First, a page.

Other weaknesses: Scrivener 2.3 on OSX is a big program. There's an introductory tutorial project, and a video. And then there's a 300+ page manual in PDF. Why PDF, when Scrivener emits some of the cleanest epub files I've ever seen? And why doesn't it work with the OSX built-in help system? Who knows. Let's just say that learning Scrivener's ins and outs is an ongoing task. (For example, I was most of the way through this novel, the (counts) sixth that I've used Scrivener for to some extent, when I discovered that the Edit->Writing Tools submenu now contains a character name generator, as well as the obvious stuff like the spelling and grammar checker controls.)
In Scrivener, if you're writing a book you start by creating a new project, just as you would if you were starting to write a program using an IDE like XCode. The project is a hierarchical outline-based container for your research notes (including PDFs and images and web pages, which you can slurp in as files or direct from the web by entering URLs) and the small files, or "scrivenings", that constitute the work in progress. Scrivenings are basically RTF files (more accurately, Apple's RTFD—a derivative format that allows the inclusion of additional sub-elements like images), or folders containing scrivenings. A chapter is basically a folder, and the scenes in the chapter are scrivenings, and you get a collapsible, hierarchical view. You also get the ability to edit scrivenings, either individually, or by multi-selecting a bunch of them and seeing them as a continuous scroll of text: most convenient if you want to edit scenes 1, 2, 4, 6, and 8 in a chapter but not 3, 5, and 7, for example.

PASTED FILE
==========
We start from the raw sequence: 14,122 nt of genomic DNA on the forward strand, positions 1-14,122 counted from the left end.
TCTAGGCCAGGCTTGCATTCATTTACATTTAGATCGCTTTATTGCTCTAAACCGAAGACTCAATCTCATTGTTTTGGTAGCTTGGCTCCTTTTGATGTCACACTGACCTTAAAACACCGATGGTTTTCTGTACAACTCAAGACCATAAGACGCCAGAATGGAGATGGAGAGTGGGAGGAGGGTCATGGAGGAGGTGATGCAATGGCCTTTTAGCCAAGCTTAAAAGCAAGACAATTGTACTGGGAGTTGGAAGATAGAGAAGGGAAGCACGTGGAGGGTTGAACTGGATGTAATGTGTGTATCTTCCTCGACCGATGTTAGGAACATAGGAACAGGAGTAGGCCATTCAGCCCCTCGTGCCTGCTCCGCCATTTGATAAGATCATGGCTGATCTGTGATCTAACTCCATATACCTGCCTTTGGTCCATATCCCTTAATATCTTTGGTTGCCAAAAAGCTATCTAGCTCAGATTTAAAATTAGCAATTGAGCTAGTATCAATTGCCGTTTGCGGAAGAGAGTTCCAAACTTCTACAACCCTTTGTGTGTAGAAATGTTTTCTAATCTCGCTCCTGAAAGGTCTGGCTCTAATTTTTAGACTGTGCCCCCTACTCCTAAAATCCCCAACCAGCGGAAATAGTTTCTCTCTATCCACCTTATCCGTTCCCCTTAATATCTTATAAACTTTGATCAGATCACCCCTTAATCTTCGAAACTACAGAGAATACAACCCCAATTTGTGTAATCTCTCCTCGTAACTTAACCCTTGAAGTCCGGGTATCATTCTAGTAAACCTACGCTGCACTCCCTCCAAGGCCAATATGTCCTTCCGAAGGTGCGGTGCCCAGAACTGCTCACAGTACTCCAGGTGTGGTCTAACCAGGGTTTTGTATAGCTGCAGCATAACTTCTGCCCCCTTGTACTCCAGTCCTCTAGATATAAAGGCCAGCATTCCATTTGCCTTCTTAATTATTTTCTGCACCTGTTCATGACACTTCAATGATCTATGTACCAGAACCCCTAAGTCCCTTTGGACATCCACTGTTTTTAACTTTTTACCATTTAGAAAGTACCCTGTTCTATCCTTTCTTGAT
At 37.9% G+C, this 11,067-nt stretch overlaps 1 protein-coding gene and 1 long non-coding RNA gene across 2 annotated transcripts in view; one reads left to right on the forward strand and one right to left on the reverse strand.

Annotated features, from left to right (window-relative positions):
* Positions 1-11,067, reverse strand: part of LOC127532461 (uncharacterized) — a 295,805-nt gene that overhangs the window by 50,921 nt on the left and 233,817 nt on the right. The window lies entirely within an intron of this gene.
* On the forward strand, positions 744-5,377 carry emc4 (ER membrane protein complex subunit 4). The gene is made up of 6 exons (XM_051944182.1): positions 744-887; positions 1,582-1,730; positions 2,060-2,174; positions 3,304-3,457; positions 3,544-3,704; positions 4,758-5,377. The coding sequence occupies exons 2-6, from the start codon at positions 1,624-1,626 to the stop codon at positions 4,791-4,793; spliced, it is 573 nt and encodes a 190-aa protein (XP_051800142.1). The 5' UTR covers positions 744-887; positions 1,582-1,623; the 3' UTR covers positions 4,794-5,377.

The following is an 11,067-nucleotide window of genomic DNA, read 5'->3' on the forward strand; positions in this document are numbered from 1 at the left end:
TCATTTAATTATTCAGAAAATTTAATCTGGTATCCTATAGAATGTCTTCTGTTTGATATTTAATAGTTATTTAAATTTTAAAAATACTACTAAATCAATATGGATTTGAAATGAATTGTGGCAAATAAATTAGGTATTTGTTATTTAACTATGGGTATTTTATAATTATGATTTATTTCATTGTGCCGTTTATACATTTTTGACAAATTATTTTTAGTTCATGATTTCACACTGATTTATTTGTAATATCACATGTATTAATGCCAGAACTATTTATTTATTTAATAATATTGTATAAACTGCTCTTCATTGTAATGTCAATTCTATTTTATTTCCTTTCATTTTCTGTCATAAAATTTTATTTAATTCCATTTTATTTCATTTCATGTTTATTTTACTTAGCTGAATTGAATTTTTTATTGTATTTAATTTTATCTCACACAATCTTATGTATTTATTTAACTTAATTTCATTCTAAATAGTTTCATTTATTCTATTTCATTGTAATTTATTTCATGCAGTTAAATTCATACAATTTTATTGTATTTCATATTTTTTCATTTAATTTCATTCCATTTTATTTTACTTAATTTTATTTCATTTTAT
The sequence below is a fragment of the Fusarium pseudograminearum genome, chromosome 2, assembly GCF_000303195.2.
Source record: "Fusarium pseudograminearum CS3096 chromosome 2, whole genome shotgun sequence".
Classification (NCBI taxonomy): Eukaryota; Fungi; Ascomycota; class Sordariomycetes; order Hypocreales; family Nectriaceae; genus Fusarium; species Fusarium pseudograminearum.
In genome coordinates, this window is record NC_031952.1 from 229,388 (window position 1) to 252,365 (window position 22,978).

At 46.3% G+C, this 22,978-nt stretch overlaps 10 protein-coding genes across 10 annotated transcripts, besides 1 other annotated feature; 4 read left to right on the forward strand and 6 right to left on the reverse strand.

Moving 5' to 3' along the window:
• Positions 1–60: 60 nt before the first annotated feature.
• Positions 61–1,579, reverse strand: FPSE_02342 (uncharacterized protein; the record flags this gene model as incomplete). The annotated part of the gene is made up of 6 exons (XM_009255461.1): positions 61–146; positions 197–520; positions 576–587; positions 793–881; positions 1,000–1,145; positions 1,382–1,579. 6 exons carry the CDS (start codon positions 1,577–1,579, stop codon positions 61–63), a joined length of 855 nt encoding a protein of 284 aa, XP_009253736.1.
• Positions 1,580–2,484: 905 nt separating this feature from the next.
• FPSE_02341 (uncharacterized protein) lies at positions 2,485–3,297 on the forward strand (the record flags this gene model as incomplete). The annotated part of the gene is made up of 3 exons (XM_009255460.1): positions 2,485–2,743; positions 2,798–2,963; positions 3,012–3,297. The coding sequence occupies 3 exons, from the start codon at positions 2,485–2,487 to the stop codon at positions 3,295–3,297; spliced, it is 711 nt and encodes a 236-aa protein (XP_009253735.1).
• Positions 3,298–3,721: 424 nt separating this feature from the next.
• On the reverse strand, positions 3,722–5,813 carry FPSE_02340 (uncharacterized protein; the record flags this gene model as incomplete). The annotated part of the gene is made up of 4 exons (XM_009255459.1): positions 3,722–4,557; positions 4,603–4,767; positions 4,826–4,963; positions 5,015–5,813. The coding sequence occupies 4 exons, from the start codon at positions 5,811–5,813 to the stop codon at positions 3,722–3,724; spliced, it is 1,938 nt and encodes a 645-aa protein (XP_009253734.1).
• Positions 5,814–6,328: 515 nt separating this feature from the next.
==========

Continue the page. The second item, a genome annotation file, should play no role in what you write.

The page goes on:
That's treating it as a scene-based word processor. Scrivener provides other tools for looking at your data. There's a cork-board, in which you see each scrivening as an index card, and in which metadata (notes, defined keywords, all sorts of stuff) is transparently visible. Or you can display it as an outline in a classical outline processor mode. The general effect is to make it easy to search, organize, and see views of your data, and trivially easy to restructure a hierarchical document as long as you've broken it down properly into chapters containing sub-documents.
Other tools: in some ways the most useful feature it provides for a jobbing author is the Project->Show Project Targets option. You get a floating window with progress bars (updated in real time) containing (a) your progress towards the target word count for the entire document, and (b) your progress towards your target word count for the day. As motivational goads go, this one is invaluable when you're slogging through the difficult middle of a book, and the ending seems as far away as the beginning. (Seriously, measuring your progress is one of the under-stated but vital tasks associated with any job: good luck getting Microsoft Word to help you with that.) Again: Scrivener projects can get quite large, and are structured internally as a folder hierarchy. Scrivener has an option to package them up as a zip archive (which can be emailed around, or re-imported later), and also to back them up to a private folder. Mine is linked to my (private) Dropbox account, for obvious reasons: it gives me version-controlled offsite backups. It's not quite git or subversion, but if you want those, there's a "sync with external folder" option which looks like, yes, you could use it to sync with a heavyweight configuration management system. (Note: in my opinion, novels don't need heavyweight version control—they virtually never fork and you seldom have as many as two authors. Straight linear versioning is fine for 95% of cases.)